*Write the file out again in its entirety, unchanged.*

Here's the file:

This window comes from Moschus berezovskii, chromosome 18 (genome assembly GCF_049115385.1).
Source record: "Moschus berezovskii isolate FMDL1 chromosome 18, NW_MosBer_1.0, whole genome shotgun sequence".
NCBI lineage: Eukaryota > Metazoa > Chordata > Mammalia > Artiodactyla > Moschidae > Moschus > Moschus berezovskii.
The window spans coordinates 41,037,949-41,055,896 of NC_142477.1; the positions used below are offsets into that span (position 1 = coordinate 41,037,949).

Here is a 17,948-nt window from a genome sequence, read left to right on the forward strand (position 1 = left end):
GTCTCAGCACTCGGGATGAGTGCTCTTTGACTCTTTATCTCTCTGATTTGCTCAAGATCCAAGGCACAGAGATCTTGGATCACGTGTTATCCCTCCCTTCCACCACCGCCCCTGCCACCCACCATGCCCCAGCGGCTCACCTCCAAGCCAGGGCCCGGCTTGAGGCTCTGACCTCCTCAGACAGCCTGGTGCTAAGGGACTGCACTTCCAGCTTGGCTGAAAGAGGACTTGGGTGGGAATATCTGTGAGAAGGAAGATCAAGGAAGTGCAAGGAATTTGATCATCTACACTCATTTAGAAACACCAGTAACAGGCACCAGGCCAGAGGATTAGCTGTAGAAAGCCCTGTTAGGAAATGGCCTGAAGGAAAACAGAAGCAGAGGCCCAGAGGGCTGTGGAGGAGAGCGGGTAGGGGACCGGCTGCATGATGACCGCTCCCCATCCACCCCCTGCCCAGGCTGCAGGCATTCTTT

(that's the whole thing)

This window comes from Moschus berezovskii, chromosome 18 (genome assembly GCF_049115385.1).
Source record: "Moschus berezovskii isolate FMDL1 chromosome 18, NW_MosBer_1.0, whole genome shotgun sequence".
NCBI lineage: Eukaryota > Metazoa > Chordata > Mammalia > Artiodactyla > Moschidae > Moschus > Moschus berezovskii.
The window spans coordinates 41,037,949-41,055,896 of NC_142477.1; the positions used below are offsets into that span (position 1 = coordinate 41,037,949).

Here is a 17,948-nt window from a genome sequence, read left to right on the forward strand (position 1 = left end):
GTCTCAGCACTCGGGATGAGTGCTCTTTGACTCTTTATCTCTCTGATTTGCTCAAGATCCAAGGCACAGAGATCTTGGATCACGTGTTATCCCTCCCTTCCACCACCGCCCCTGCCACCCACCATGCCCCAGCGGCTCACCTCCAAGCCAGGGCCCGGCTTGAGGCTCTGACCTCCTCAGACAGCCTGGTGCTAAGGGACTGCACTTCCAGCTTGGCTGAAAGAGGACTTGGGTGGGAATATCTGTGAGAAGGAAGATCAAGGAAGTGCAAGGAATTTGATCATCTACACTCATTTAGAAACACCAGTAACAGGCACCAGGCCAGAGGATTAGCTGTAGAAAGCCCTGTTAGGAAATGGCCTGAAGGAAAACAGAAGCAGAGGCCCAGAGGGCTGTGGAGGAGAGCGGGTAGGGGACCGGCTGCATGATGACCGCTCCCCATCCACCCCCTGCCCAGGCTGCAGGCATTCTTT